Nutritional composition which is composed of oil, fatty acid composition, O/L ratio, amount of protein, Iodine value and presence of plant proteinase inhibitors such as trypsin and chymotrypsin inhibitors were studied in the synthesized tetraploids. Proteinase inhibitors (PIs) are natural defense related proteins in the seeds which play an important role against predators and pathogens. The defensive role of PIs is based on their inhibitory activities to insects’ digestive enzymes [3]. O/L ratio is an important factor in deciding the stability of the oil. Fatty acid composition is made up of unsaturated fatty acids (TUSF) and saturated fatty acids (TSF) which make up physical and chemical properties of the oil. The synthesized tetraploids were evaluated for a few diseases such as late leaf spot, rust, and peanut bud necrosis disease resistance traits.

The objectives of the study was to characterize the evaluate the newly synthesized amphidiploids and autotetraploids for some of the biochemical traits such as the presence of PIs, protein contact, fatty acid composition, O/L ratio and disease resistance to rust, late leaf spot, and peanut bud necrosis disease. Characterization and evaluation data would give better insight to the nature of the material generated. The results of the study are presented and discussed in this communication.

2. Materials and Methods

2.1. Plant Material

Synthetic tetraploids used in the study were developed at the ICRISAT in Patancheru, India, by crossing Arachis species from section Arachis and developing diploid hybrids. Tetraploids were synthesized from the diploid hybrids; and the details of the procedure are given in Mallikarjuna et al. [1]. Arachis species were obtained from the ICRISAT Genetic Resources Unit, ICRISAT and the details of the material used in the study, are given in Table 1.

Table 1. Details of the amphidiploids and autotetraploids used in the study.

Extraction of fatty acids: Fatty acids were esterified by the saponification-trans-esterification method followed by Metcalf et al. [4] with 35 g of peanut seeds were ground in a Krups grinder. An aliquot of 300 mg (approx.) of the powder was taken into a large glass culture tube. To this, 15 ml of petroleum ether was added, and the contents agitated to mix on a tube rotator for 30 min. After 30 min of mixing, the contents were centrifuged for 5 min at 4000 rpm. Five ml of the supernatant was transferred to a culture tube; and allowed the solvent to evaporate under a stream of nitrogen gas. 1.3 ml of 0.5 N NaOH in methanol was added, and the mixture was heated on a boiling water bath for 5 min. The mixture was cooled and to this 2 ml of 12% boron trifluoride in methanol was added, and heated for 5 min on a boiling water bath. The mixture was cooled and 2 ml of saturated solution of NaCl was added and agitated for 10 min on a tube rotator. Two ml of petroleum ether was added and the contents mixed again on a tube rotator for 5 min followed by centrifuging at 4000 rpm for 5 min. The supernatant petroleum ether layer containing the fatty acid methyl esters was transferred into the automatic sampler vial and stored in a freezer for GLC analysis.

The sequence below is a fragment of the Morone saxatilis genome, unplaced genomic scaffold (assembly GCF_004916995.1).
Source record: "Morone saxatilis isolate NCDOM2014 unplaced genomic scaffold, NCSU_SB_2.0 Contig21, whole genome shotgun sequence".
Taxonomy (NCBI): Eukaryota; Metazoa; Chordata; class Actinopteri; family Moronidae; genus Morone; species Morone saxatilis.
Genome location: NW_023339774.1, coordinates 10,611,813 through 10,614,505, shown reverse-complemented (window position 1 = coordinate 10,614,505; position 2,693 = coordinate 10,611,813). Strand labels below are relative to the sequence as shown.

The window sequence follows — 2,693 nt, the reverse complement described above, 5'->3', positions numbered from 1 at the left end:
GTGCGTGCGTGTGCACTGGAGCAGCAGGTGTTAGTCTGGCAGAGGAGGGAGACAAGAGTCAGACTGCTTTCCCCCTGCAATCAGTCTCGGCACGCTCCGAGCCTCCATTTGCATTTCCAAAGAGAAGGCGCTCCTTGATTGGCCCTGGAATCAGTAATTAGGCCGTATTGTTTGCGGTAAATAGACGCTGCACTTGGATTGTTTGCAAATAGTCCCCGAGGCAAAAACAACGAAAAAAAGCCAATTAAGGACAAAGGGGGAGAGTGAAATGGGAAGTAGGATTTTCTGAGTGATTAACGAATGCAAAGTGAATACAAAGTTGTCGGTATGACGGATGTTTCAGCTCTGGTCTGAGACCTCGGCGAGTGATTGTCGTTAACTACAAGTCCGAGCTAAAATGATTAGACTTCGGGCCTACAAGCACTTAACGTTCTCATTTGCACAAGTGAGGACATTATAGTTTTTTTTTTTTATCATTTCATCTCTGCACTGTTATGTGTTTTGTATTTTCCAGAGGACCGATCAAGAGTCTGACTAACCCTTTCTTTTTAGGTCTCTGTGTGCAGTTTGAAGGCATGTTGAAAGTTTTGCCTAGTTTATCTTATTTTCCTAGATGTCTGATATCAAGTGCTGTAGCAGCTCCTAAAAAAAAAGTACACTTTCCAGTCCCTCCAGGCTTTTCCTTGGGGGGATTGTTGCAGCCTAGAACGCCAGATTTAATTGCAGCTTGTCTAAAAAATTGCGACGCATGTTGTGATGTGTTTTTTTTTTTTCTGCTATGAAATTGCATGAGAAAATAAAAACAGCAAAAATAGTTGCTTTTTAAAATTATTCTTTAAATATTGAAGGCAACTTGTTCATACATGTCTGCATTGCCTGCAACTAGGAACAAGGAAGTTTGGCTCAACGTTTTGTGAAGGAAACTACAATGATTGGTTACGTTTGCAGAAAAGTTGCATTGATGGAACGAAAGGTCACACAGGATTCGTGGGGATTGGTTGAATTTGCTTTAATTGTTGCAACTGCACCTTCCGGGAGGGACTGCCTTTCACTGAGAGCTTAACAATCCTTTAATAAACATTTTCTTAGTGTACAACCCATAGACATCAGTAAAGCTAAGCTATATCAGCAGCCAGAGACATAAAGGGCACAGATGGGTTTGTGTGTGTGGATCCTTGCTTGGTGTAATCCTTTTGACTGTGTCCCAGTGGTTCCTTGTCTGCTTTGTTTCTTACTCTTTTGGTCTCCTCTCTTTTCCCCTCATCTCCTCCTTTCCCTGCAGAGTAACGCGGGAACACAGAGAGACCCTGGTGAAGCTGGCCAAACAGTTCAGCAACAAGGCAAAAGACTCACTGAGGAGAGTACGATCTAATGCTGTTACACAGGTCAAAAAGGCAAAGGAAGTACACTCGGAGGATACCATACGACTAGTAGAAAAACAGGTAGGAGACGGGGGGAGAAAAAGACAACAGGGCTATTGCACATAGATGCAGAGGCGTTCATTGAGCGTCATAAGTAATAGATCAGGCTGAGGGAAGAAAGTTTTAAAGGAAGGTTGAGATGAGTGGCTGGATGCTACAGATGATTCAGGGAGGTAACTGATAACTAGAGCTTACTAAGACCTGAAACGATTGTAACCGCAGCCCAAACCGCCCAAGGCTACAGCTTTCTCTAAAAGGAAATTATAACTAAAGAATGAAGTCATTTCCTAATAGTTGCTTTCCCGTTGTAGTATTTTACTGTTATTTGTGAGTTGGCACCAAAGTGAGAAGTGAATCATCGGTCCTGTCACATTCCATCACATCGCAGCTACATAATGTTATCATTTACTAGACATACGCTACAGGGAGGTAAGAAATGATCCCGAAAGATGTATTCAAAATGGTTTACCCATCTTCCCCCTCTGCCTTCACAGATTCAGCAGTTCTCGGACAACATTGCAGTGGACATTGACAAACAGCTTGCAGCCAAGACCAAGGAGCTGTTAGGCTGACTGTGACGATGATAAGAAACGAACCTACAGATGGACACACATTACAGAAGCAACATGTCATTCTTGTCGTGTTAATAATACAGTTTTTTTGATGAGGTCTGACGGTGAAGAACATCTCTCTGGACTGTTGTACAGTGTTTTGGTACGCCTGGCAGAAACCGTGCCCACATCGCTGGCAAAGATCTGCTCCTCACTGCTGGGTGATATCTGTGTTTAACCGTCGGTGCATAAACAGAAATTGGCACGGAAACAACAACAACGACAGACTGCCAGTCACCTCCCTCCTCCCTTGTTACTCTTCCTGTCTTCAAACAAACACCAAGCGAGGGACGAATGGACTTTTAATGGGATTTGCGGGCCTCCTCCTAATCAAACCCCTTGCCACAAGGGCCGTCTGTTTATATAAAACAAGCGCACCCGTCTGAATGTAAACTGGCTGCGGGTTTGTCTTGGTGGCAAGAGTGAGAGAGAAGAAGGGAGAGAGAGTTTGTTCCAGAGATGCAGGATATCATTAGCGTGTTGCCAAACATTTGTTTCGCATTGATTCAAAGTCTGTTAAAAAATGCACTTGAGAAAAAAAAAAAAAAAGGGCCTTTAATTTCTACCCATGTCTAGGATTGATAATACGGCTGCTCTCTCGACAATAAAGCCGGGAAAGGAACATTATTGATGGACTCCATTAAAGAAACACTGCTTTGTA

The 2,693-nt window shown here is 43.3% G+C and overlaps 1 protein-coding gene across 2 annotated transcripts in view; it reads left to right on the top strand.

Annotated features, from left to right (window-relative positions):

2.2. Fatty Acid Analysis by GLC

A gas chromatograph, model GC-9 A GLC unit equipped with programmable oven, flame ionization detector and connected to electronic CR3-A integrator (shimadzu, Kyoto, Japan) was used to separate the fatty acid methyl esters. The Glass column which was 6 feet long with 3 mm inner diameter packed with GP 3% SP-2310/2%, SP-2300 on 100/120 Chromasorb W-AW DMCS (80 - 100 mesh) (SupelcoInc). The Initial column temperature was set at 195˚C and held for 5 min followed by a step up of 10˚C/min to reach a final temperature of 250˚C for 2 min. The Injection port and flame ionization and detector temperatures were set at 260˚C. The flow rates for carrier gas Helium (or nitrogen) 50 ml/min (Primary pressure 6 kg/cm2) and hydrogen gas flow to 0.6 kg/cm2 and air to 0.5 kg/cm2. A shimadzu C-R4 A Chromatopac Integrator (Shimadzu Corporation, Kyoto, Japan) was used to record the retention time and peak area of fatty acids. A standard fatty acid methyl esters mixture Nu Check 21 A (Nu Check Prep, Inc. P. O. Box 172, Elysian, MN 56028) was used to identify the fatty acids in the samples.